How To Count Moscow Time

Table of contents:

How To Count Moscow Time
How To Count Moscow Time

Video: How To Count Moscow Time

Video: How To Count Moscow Time
Video: Desperation of winter Moscow Russia Drone Video Shot on DJI X7 2023, December

By a decree of the Government of the Russian Federation, time zones were canceled in 2012, and the country's territory was divided into nine time zones. This document also determined the territorial coverage of each zone.

How to count Moscow time
How to count Moscow time


Step 1

Now the Moscow time should be counted by adding 4 hours to the UTC. If the fractional part of seconds is not important, then the UTC time can be taken as UTC, measured relative to the prime meridian passing through the Greenwich Observatory in Great Britain.

Step 2

The boundaries of the time zones follow the boundaries of the administrative territories that fall within each zone. There is one territorial unit in which the time is set one hour less than the time in Moscow - the Kaliningrad region. It is considered the first time zone.

Step 3

The second time zone, apart from Moscow and the Moscow region, includes St. Petersburg and the Leningrad region, the Krasnodar and Stavropol regions. Moscow time operates on the territory of the republics: Adygea, Dagestan, Ingushetia, Kabardino-Balkaria, Kalmykia, Karachay-Cherkessia, Karelia, Komi, Mari El, Mordovia, North Ossetia - Alania, Tataria, Udmurtia, Chechnya and Chuvashia. Moscow time is also home to residents of the regions whose capitals are Arkhangelsk, Astrakhan, Belgorod, Bryansk, Vladimir, Volgograd, Vologda, Voronezh, Ivanovo, Kaluga, Kirov, Kostroma, Kursk, Lipetsk, Murmansk, Nizhny Novgorod, Novgorod, Orel, Penza, Pskov, Rostov, Ryazan, Samara, Saratov, Smolensk, Tambov, Tver, Tula, Ulyanovsk and Yaroslavl. The Nenets Autonomous Okrug also entered this time zone.

Step 4

None of the Russian administrative territories have a +1 hour time difference with Moscow. But two hours earlier, residents of Bashkortostan, the Perm Territory, as well as those who live in the Kurgan, Orenburg, Sverdlovsk, Tyumen and Chelyabinsk Regions, Khanty-Mansiysk and Yamalo-Nenets Autonomous Okrugs meet the new day.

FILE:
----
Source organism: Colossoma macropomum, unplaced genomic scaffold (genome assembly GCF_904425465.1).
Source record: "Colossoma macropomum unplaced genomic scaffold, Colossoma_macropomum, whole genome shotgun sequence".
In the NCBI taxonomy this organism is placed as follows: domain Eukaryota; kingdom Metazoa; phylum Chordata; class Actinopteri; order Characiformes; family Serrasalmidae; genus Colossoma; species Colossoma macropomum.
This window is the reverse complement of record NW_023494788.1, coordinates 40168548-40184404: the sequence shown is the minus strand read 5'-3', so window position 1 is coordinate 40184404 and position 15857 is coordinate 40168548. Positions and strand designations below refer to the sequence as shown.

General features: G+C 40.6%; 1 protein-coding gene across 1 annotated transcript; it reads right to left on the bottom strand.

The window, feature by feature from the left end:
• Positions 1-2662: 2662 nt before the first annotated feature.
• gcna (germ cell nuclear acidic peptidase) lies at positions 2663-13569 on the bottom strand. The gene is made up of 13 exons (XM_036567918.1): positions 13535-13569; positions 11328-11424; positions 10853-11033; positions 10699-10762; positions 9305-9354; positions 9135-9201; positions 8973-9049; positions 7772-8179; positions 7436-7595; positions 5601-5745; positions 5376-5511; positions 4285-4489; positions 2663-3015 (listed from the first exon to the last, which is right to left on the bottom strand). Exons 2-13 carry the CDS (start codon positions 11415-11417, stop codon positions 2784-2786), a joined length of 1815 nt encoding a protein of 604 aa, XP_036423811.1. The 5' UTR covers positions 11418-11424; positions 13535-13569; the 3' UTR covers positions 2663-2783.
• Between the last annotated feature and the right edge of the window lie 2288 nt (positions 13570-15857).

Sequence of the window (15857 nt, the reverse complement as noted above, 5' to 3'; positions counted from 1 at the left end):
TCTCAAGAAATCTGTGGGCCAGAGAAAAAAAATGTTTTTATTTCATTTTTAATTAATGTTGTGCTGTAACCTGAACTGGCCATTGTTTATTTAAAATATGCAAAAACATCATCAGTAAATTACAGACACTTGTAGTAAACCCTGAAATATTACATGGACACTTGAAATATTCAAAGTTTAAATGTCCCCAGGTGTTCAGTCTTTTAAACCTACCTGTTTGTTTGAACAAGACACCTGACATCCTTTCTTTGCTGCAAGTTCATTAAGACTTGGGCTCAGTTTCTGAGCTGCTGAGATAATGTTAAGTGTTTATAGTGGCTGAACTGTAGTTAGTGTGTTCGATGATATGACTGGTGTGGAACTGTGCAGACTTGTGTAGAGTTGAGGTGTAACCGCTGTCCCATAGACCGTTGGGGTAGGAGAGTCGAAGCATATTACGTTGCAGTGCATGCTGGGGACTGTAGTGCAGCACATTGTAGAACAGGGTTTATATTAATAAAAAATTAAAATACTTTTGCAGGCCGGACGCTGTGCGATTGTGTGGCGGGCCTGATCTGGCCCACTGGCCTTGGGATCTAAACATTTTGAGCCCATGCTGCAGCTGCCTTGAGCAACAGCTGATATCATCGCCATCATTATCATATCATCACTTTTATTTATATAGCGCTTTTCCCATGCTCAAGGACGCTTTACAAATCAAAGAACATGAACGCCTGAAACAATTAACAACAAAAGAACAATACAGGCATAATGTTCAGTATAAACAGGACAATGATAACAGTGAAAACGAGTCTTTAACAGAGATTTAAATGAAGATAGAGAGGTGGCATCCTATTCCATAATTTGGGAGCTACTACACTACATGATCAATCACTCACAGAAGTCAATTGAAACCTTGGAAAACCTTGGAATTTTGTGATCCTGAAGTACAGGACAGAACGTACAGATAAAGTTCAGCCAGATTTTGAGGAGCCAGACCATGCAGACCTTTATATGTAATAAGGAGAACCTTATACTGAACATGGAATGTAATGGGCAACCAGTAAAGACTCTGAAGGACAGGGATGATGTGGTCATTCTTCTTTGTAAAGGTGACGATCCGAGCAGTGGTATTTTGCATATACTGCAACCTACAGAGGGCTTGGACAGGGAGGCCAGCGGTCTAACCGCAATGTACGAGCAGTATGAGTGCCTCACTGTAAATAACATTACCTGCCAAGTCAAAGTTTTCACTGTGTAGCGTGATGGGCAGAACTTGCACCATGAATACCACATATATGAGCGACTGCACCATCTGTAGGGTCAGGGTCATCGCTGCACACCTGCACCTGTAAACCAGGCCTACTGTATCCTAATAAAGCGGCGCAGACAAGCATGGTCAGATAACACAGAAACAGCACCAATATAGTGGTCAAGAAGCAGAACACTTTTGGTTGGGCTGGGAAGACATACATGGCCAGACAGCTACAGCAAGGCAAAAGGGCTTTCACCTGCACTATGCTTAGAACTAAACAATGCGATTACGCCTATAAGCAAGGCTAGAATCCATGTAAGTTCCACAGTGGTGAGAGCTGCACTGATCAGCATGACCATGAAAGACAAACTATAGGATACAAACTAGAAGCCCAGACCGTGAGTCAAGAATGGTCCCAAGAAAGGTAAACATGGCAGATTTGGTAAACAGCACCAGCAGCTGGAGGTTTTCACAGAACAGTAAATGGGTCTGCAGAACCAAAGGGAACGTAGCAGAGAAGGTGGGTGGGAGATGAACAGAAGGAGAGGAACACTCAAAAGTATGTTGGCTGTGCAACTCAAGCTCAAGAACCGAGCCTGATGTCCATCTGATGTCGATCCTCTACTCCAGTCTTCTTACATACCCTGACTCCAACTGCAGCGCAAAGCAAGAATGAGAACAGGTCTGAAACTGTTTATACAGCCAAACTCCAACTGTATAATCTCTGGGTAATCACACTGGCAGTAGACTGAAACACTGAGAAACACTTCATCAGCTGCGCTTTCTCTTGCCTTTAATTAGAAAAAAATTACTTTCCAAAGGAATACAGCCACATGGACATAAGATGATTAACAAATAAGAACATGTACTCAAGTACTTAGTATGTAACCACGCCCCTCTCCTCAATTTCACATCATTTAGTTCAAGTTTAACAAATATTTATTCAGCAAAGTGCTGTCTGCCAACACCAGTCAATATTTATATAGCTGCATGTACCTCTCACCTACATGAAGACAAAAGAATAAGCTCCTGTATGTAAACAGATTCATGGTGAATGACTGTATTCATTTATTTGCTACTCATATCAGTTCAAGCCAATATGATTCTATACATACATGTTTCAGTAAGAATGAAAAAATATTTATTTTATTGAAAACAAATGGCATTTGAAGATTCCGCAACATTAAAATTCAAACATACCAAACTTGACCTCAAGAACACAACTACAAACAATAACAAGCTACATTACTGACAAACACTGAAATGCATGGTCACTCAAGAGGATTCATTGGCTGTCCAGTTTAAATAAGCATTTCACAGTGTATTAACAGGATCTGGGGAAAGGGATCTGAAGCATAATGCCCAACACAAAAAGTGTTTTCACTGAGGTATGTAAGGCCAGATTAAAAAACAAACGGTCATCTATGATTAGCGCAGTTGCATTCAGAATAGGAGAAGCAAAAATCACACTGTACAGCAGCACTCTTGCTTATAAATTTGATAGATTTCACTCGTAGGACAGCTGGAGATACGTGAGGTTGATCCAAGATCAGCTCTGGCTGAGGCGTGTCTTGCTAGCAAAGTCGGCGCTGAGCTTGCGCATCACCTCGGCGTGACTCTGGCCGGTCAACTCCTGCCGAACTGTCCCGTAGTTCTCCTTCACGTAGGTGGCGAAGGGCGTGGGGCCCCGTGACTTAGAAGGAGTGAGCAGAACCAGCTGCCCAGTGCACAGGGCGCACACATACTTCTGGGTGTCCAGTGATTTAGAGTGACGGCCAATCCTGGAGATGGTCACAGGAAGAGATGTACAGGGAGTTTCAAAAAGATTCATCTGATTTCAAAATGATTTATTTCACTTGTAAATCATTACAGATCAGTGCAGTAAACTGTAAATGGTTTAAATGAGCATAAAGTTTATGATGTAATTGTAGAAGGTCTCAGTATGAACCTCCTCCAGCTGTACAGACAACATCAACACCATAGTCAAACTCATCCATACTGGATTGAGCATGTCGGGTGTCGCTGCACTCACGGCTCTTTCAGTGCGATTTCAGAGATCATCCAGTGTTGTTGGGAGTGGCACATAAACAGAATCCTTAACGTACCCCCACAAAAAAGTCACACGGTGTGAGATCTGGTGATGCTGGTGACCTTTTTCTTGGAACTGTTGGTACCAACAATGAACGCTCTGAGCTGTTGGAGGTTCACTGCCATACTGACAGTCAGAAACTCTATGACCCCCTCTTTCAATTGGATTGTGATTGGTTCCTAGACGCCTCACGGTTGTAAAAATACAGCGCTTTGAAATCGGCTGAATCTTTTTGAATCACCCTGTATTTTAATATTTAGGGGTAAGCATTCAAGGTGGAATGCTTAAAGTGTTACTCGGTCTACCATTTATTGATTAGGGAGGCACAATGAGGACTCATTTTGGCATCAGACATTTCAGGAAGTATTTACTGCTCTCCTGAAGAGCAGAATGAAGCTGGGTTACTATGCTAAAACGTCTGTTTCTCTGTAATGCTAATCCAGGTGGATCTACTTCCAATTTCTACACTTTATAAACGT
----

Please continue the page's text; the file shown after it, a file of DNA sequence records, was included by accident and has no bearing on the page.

Step 5

In the fourth time zone, the difference with Moscow time is +3 hours. This zone includes: Altai Territory, Kemerovo, Novosibirsk, Omsk and Tomsk regions. Four hours earlier than in Moscow, a new day begins in the republics of Khakassia and Tuva, in the Krasnoyarsk Territory. In Buryatia and the Irkutsk region, this difference is already +5 hours.

Step 6

Yakutsk, the Trans-Baikal Territory and the Amur Region and part of Yakutia have a difference of +6 hours with Moscow time. This zone is inhabited by the population of the Yakut national uluses: Aldansky, Amginsky, Anabarsky, Bulunsky, Verkhnevilyuisky, Vilyuisky, Gorny, Zhigansky national Evenk, Kobyaysky, Lensky, Megino-Kangalassky, Mirninsky, Namsky, Neryungri, Nyurbinsky, Olensky, Olensky national, Tattinsky, Tomponsky, Ust-Aldansky, Ust-Maisky, Khangalassky, Churapchinsky and Eveno-Bytantaysky.

Step 7

The population of Verkhoyansk, Oymyakonsky and Ust-Yansky uluses of Yakutia, Primorsky and Khabarovsk Territories, Sakhalin Region (Aleksandrovsk-Sakhalinsky, Anivsky, Dolinsky, Korsakovsky, Kurilsky, Makarovsky, Nevelsky, Nogliksky, Okhinsky, Poronaysky, Smirnykhovsky, Tomarinsky, Tymovsky, Uglegorsky, Kholmsky, Yuzhno-Kurilsky regions and Yuzhno-Sakhalinsk) and the Jewish Autonomous Region.

Step 8

With a difference of +8 hours Moscow time, they live in Abyisky, Allaikhovsky, Verkhnekolymsky, Momsky, Nizhnekolymsky and Srednekolymsky uluses of Yakutia, Kamchatka Territory, Magadan Region and Severo-Kurilsky District of Sakhalin Region, Chukotka Autonomous Okrug.